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Just Stop Already: Use Your Brains
By: Brian Keller
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Searching our notes for topics this week, we found notes on different “goings-on” in the ad world (and even the regular world) that have coalesced into this column. The topic is good for us, but it’s — kind of — too bad that these items are woven into the entire fabric of our business. Smart thinking is being eroded.
As a public service, we are fixing it with our service called “Just Stop Already.”
If You Want My Brain, Hire Me and Pay For It
The odious task of filling out job applications has been made more odious by companies trying to vet hires even more.
The following exercise has been appearing in applications:
“In 150 characters or fewer, tell us what makes you unique. Try to be creative and say something that will catch our eye!”

150 characters to explain your whole life to a potential employer? Good.
Your potential Beyond Madison Avenue answer: “My answer to your question is: No one else has my DNA. Read my resume & look at my work & figure it out.”

People looking for jobs are anxious. To lighten anxiety, benevolent employers are giving the applicant assurance and showing trust in their judgment by trusting the applicant with their brand.
NOTE: The questions below were taken from an actual application. 
1. What drives brand loyalty? Give an example of why you feel loyal to a particular brand. Why would people be loyal to the ____brand versus our competitors? 
2. What do you believe is _______ strongest brand attribute? How would you leverage this in a marketing campaign? Please limit answer to two paragraphs.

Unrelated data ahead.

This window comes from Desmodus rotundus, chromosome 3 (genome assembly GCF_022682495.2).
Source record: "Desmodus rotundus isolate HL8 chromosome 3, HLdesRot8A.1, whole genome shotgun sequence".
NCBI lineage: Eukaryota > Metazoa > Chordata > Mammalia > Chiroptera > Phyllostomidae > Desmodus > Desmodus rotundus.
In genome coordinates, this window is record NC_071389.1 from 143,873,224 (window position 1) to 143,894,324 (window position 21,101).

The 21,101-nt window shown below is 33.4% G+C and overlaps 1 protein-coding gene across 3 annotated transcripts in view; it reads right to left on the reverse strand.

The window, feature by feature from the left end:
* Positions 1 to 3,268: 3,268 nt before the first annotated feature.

3. How would you think about adapting the _____ brand into a different language and culture? 
4. What is your process for coming up with creative concepts for marketing campaigns? What inputs would you use, what outputs would you put together to share with colleagues, how do you get to a final agreed-upon concept?” 
Your potential Beyond Madison Avenue (encompassing) answer to all the questions is: “If you want my thoughts on these important subjects, pay me. You have a great brand; show it in your application process.”
So, just stop already.
Depicting Behavior in “Office Commercials”
There are a plethora of commercials that are set in offices where the dialogue and behavior is almost a tribute to “The Office.”
“The Office” was brilliant because it parodied offices. You want your client, who may work in an office, to sell to offices where most of the populations in said offices don’t think they are stupid.
Intel would have you believe that a “staffer” would purposely spill coffee all over his computer during a meeting so he could get a new one like “the new guy.” After his idiotic act, he looks around for someone to “fist bump.” Write us as to how many times this has happened in your office and how many new computers were given and how many “fist bumps” were offered or accepted.
We would like to let Subway know that there have been no fights over their sandwiches that we know of.
So, just stop already.
Applicant Tracking